The Brazilian Cycle Has Turned

I was bearish on Brazil for a few years and, after talks with 2 friends, smart local investors, I changed my mind somewhere in 2H16.

As the name of my website says, I am a believer that for one to get out of a tough situation there’s rarely a shortcut. Inspiration or desperation. Brazil lacked the foundational inspiration (cilivity/roots), so we needed an implosion of the system before a chance of its reconstruction. And that’s what kind of happened.

A strong fight against corruption started by the Car Wash probe (corruption involving Petrobras), with huge ramifications, coupled with very high inflation and the exhaustion of an unsustainable macroeconomic model ran by the PT/Leftist government, helped the economy nosedive into its worst crisis in many decades.

After Dilma Rousseff was impeached things started to change. Brazil got a non-elected President, too old to want to be re-elected, but driving forward much needed, but unpopular, structural Reforms, aided by a very good Finance Minister and Central Bank chief and somewhat allied Congress [that apparently corrupt, possibly serving as White Knights/martyrs or trying to save their skins?]. Temer might go down in history as the most unpopular leader that made the best long-term, sustainable changes to a country.

What do I think changed? I will try to keep it very objective as I think the rest is noise:

1/ No chance of Brazil becoming Venezuela with the Left dead. The Worker’s Party (PT) lost something like 2-3rds of its municipalities in the local elections of October 2016. And now its leaders (ie, Lula) are in trouble/heading to jail. It means no funding for presidential campaign or even a candidate with any decent chance to win in my view;

2/ I am convinced that a violent economic crisis, coupled with multi-decade highs in Unemployment and in Consumer Debt will drive down inflation considerably = lower structural inflation, desinflationary inertia, converging with global trends.

3/ Despite its Fiscal problems, without the chance of a Leftist government that “doesn’t care about the government’s financial statements”, with a Center-Right leadership Brazil can perhaps follow many Developed Countries: as long as inflaton remains below-average, the country will be able to run high debt/GDP and primary deficits for a few years while we see the results of the changes made in this 2016-2018 period.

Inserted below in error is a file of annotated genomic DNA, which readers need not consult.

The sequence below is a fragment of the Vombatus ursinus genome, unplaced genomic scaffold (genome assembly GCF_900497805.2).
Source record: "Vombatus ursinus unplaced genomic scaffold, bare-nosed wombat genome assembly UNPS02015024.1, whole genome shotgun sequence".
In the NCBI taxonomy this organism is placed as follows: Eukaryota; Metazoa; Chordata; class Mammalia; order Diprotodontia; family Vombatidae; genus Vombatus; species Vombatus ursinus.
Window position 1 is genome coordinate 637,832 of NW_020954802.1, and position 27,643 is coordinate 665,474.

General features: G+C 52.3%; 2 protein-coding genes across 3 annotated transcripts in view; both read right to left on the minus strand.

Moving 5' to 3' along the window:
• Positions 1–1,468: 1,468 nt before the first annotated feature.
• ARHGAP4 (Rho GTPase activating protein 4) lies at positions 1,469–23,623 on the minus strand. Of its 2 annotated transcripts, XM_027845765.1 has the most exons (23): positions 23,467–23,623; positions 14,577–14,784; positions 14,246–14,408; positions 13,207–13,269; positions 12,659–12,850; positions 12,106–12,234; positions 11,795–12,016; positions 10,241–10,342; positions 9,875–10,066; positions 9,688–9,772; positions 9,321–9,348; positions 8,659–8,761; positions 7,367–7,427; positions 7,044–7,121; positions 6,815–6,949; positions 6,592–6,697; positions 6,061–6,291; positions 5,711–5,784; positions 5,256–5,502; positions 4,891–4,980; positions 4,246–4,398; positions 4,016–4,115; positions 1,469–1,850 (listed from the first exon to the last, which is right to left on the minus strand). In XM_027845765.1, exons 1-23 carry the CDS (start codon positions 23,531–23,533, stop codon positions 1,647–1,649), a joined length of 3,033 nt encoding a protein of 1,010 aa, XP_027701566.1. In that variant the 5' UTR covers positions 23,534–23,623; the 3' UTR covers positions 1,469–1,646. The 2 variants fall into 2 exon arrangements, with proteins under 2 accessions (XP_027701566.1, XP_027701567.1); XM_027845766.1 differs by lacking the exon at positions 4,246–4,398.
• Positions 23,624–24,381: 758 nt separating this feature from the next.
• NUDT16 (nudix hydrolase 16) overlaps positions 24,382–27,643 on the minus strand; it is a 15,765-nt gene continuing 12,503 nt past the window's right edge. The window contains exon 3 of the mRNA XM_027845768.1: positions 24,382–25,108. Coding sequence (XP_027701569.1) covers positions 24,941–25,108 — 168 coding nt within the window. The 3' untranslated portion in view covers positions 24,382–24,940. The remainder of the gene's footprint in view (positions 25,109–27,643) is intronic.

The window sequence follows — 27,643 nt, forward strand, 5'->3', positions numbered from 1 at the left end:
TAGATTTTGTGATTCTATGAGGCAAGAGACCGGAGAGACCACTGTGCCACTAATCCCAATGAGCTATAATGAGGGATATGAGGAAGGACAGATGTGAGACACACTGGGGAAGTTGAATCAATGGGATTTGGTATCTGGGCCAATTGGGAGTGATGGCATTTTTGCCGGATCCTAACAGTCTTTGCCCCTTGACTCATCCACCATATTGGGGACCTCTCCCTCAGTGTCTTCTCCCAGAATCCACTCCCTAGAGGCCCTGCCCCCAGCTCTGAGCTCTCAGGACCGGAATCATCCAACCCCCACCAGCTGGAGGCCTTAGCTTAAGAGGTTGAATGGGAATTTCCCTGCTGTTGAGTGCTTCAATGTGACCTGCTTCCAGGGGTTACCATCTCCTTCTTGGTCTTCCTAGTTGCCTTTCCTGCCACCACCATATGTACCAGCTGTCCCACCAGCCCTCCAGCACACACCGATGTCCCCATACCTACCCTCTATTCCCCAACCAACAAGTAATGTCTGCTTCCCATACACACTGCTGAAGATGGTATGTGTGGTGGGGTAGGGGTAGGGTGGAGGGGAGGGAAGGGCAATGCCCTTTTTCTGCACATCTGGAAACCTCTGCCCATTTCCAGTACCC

These are game-changers that will give room for much lower structural nominal and real rates -> lower debt service -> stronger entrepreneurship -> virtuous cycle. Finally the private sector will have cheaper funding to allow for higher investment and, unfortunately (personal philosophical opinion), labor substitution. Some productivity will show up now.

Add to the mix:
– healthy External accounts + not-too-high a share of foreign holders of brazilian debt + high FX reserves + net-creditor in foreign currency debt -> little room for a steep currency devaluation that could bring sustainably high inflation back;
– jobless recovery -> profit margin expansion;
– productivity will increase given much lower cost of capital that will substitute expensive labor for cheaper innovation/automation/new business models;
– the fight against corruption looking so effective -> fearful crooks, smaller government and renewed political class.
– privatizations + much better leadership at big state-owned companies like Petrobras, BNDES, Eletrobras, CEF + Banco do Brasil, etc.

What can go really wrong?
– Lula not in jail, re-emerging from the dust, winning 2018 presidential elections AND taking a turn to the Far-Left (Maduro/Chavez/Kirchner). I see this as very low probability now.
– Meirelles + Ilan Goldfajn leaving the current Government.

Some ask me about “more corruption charges on political leaders” and I say that, if these guys go, at this juncture, ain’t too bad as it’d mean the schemes currently in place fall, crooks get more fearful, a new generation of honest politicians seeking positive change rises, etc.

Again, absent a strong external shock* that could detonate Brazil’s strong Net-Exports + FDI combo, hitting the BRL and allowing sustainably higher inflation, the above factors should be enough for a multi-year virtuous cycle.

I expect expanding profit margins and valuation multiples, growing profits, an appreciating currency and lower long-term real rates. Something like what happened the US since 2009?

Good luck to all. Especially the brazilians. It’s never easy.

Please drop me a line here if you disagree. I’ll gladly answer.

* US/Europe/China, I don’t see these risks as too small, certainly not low magnitude.


Feel free to get in touch. I will surely answer you when I find some time. A brief introduction would be welcomed.